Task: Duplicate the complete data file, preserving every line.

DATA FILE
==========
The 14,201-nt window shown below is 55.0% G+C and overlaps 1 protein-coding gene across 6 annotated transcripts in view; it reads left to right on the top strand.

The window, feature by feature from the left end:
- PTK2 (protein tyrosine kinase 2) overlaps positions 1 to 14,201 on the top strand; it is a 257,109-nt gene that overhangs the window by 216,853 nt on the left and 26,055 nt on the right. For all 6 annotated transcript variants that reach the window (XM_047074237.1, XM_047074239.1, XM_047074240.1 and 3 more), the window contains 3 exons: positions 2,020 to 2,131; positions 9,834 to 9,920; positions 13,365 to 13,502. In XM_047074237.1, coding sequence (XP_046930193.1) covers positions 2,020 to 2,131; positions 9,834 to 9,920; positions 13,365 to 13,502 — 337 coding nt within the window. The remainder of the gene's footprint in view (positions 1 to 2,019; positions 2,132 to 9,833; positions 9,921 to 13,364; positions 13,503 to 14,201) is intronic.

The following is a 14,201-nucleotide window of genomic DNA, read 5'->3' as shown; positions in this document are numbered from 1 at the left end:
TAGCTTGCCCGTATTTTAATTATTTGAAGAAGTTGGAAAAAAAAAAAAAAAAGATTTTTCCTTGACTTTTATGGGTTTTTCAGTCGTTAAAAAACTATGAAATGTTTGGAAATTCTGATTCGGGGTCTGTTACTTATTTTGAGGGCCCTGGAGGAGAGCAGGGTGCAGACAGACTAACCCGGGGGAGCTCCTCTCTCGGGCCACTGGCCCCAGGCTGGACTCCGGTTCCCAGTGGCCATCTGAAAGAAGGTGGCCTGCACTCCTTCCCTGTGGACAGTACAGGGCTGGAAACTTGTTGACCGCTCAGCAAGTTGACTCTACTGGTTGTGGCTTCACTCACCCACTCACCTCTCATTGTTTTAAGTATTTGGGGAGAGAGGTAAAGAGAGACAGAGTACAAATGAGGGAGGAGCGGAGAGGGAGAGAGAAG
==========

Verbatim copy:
The 14,201-nt window shown below is 55.0% G+C and overlaps 1 protein-coding gene across 6 annotated transcripts in view; it reads left to right on the top strand.

The window, feature by feature from the left end:
- PTK2 (protein tyrosine kinase 2) overlaps positions 1 to 14,201 on the top strand; it is a 257,109-nt gene that overhangs the window by 216,853 nt on the left and 26,055 nt on the right. For all 6 annotated transcript variants that reach the window (XM_047074237.1, XM_047074239.1, XM_047074240.1 and 3 more), the window contains 3 exons: positions 2,020 to 2,131; positions 9,834 to 9,920; positions 13,365 to 13,502. In XM_047074237.1, coding sequence (XP_046930193.1) covers positions 2,020 to 2,131; positions 9,834 to 9,920; positions 13,365 to 13,502 — 337 coding nt within the window. The remainder of the gene's footprint in view (positions 1 to 2,019; positions 2,132 to 9,833; positions 9,921 to 13,364; positions 13,503 to 14,201) is intronic.

The following is a 14,201-nucleotide window of genomic DNA, read 5'->3' as shown; positions in this document are numbered from 1 at the left end:
TAGCTTGCCCGTATTTTAATTATTTGAAGAAGTTGGAAAAAAAAAAAAAAAAGATTTTTCCTTGACTTTTATGGGTTTTTCAGTCGTTAAAAAACTATGAAATGTTTGGAAATTCTGATTCGGGGTCTGTTACTTATTTTGAGGGCCCTGGAGGAGAGCAGGGTGCAGACAGACTAACCCGGGGGAGCTCCTCTCTCGGGCCACTGGCCCCAGGCTGGACTCCGGTTCCCAGTGGCCATCTGAAAGAAGGTGGCCTGCACTCCTTCCCTGTGGACAGTACAGGGCTGGAAACTTGTTGACCGCTCAGCAAGTTGACTCTACTGGTTGTGGCTTCACTCACCCACTCACCTCTCATTGTTTTAAGTATTTGGGGAGAGAGGTAAAGAGAGACAGAGTACAAATGAGGGAGGAGCGGAGAGGGAGAGAGAAG